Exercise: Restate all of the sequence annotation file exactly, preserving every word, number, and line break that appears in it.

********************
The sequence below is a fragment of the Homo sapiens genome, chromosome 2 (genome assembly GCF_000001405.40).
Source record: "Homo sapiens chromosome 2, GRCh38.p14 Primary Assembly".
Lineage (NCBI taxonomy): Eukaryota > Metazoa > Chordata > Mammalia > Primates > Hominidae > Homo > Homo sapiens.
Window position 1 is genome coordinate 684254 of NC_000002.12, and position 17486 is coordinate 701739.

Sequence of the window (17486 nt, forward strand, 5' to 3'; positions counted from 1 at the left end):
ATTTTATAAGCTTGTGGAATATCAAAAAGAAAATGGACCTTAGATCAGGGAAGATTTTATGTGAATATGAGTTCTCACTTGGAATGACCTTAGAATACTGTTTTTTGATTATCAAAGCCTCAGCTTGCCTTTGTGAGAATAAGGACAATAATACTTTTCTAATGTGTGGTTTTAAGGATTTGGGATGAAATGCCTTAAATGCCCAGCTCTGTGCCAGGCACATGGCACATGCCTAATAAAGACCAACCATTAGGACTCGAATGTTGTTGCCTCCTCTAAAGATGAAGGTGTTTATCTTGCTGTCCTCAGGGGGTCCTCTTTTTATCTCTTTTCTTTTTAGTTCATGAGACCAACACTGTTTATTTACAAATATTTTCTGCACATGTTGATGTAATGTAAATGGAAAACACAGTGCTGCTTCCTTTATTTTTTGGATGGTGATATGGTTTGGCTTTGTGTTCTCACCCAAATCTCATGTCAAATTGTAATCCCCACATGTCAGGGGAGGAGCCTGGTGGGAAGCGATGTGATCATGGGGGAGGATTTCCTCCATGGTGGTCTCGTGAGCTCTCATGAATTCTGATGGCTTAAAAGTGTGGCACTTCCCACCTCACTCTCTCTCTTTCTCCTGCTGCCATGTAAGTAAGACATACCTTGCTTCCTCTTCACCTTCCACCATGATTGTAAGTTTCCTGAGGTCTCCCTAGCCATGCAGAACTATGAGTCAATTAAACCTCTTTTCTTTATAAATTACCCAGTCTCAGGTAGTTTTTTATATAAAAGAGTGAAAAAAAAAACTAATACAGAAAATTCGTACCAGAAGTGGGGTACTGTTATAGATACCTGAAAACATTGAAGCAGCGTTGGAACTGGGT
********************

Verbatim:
The sequence below is a fragment of the Homo sapiens genome, chromosome 2 (genome assembly GCF_000001405.40).
Source record: "Homo sapiens chromosome 2, GRCh38.p14 Primary Assembly".
Lineage (NCBI taxonomy): Eukaryota > Metazoa > Chordata > Mammalia > Primates > Hominidae > Homo > Homo sapiens.
Window position 1 is genome coordinate 684254 of NC_000002.12, and position 17486 is coordinate 701739.

Sequence of the window (17486 nt, forward strand, 5' to 3'; positions counted from 1 at the left end):
ATTTTATAAGCTTGTGGAATATCAAAAAGAAAATGGACCTTAGATCAGGGAAGATTTTATGTGAATATGAGTTCTCACTTGGAATGACCTTAGAATACTGTTTTTTGATTATCAAAGCCTCAGCTTGCCTTTGTGAGAATAAGGACAATAATACTTTTCTAATGTGTGGTTTTAAGGATTTGGGATGAAATGCCTTAAATGCCCAGCTCTGTGCCAGGCACATGGCACATGCCTAATAAAGACCAACCATTAGGACTCGAATGTTGTTGCCTCCTCTAAAGATGAAGGTGTTTATCTTGCTGTCCTCAGGGGGTCCTCTTTTTATCTCTTTTCTTTTTAGTTCATGAGACCAACACTGTTTATTTACAAATATTTTCTGCACATGTTGATGTAATGTAAATGGAAAACACAGTGCTGCTTCCTTTATTTTTTGGATGGTGATATGGTTTGGCTTTGTGTTCTCACCCAAATCTCATGTCAAATTGTAATCCCCACATGTCAGGGGAGGAGCCTGGTGGGAAGCGATGTGATCATGGGGGAGGATTTCCTCCATGGTGGTCTCGTGAGCTCTCATGAATTCTGATGGCTTAAAAGTGTGGCACTTCCCACCTCACTCTCTCTCTTTCTCCTGCTGCCATGTAAGTAAGACATACCTTGCTTCCTCTTCACCTTCCACCATGATTGTAAGTTTCCTGAGGTCTCCCTAGCCATGCAGAACTATGAGTCAATTAAACCTCTTTTCTTTATAAATTACCCAGTCTCAGGTAGTTTTTTATATAAAAGAGTGAAAAAAAAAACTAATACAGAAAATTCGTACCAGAAGTGGGGTACTGTTATAGATACCTGAAAACATTGAAGCAGCGTTGGAACTGGGT